TP ICAP

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Market cap £1.7bn
RNS Half-year report
Writer disclosure No position

I’m running short of time, but I want to finish with a look at interdealer broker TP ICAP. During periods of market volatility we expect trading and transactional platforms to perform well. Examples of companies that have delivered on this promise this year IG Group (I hold), CMC Markets, Hargreaves Lansdown and LSE Group.

I expected TP ICAP to fall into this category, given its specialist role in broking complex deals between market participants. However, today’s half-year results show that profits and margins fell during the first half. The market reaction (the shares are down 12% as I write) suggests that I’m not the only disappointed observer.

Here are the statutory half-year numbers:

TCAP 1H20 highlights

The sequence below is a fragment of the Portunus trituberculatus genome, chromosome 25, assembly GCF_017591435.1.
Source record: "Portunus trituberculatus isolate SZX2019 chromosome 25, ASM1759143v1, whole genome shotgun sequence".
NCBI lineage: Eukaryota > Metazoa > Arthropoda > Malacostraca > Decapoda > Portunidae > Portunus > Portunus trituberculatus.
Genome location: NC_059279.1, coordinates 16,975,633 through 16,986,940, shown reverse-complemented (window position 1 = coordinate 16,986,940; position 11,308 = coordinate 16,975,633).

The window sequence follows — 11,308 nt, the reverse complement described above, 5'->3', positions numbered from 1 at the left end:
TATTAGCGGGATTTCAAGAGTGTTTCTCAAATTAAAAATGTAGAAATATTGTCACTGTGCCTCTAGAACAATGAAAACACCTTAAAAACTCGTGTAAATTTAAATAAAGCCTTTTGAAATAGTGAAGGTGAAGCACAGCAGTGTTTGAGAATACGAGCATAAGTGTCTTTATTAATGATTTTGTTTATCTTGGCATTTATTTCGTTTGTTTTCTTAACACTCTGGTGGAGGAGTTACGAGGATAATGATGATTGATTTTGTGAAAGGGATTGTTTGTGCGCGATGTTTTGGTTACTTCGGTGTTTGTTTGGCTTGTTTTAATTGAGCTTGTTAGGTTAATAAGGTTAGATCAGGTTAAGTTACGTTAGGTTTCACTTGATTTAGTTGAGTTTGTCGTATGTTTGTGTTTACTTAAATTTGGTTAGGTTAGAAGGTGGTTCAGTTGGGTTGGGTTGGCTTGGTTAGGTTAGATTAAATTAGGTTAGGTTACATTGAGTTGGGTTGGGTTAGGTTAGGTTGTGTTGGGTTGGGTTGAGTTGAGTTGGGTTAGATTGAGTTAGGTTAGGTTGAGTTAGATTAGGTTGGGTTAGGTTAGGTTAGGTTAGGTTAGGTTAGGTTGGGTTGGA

Revenue is up strongly, but the firm doesn’t seem to have been able to make any extra money from this.

The outlook for the remainder of the year seems uncertain, too. Management warn that trading activity has slowed in July and is “materially lower than 2019 levels”.

My view

There’s probably more that could be said here. I don’t think TP ICAP is a bad business, but I am inclined to file it in the too difficult category. The firm’s broking operations are specialist and only partly computerised. Many deals are still handled by highly-paid telephone brokers.

I don’t think that telephone broking will completely disappear, but I suspect it will remain under pressure from computerised trading and become increasingly specialised. TP ICAP’s existence reflects this reality — the group is the product of a merger between former rivals Tullett Prebon and ICAP a few years ago.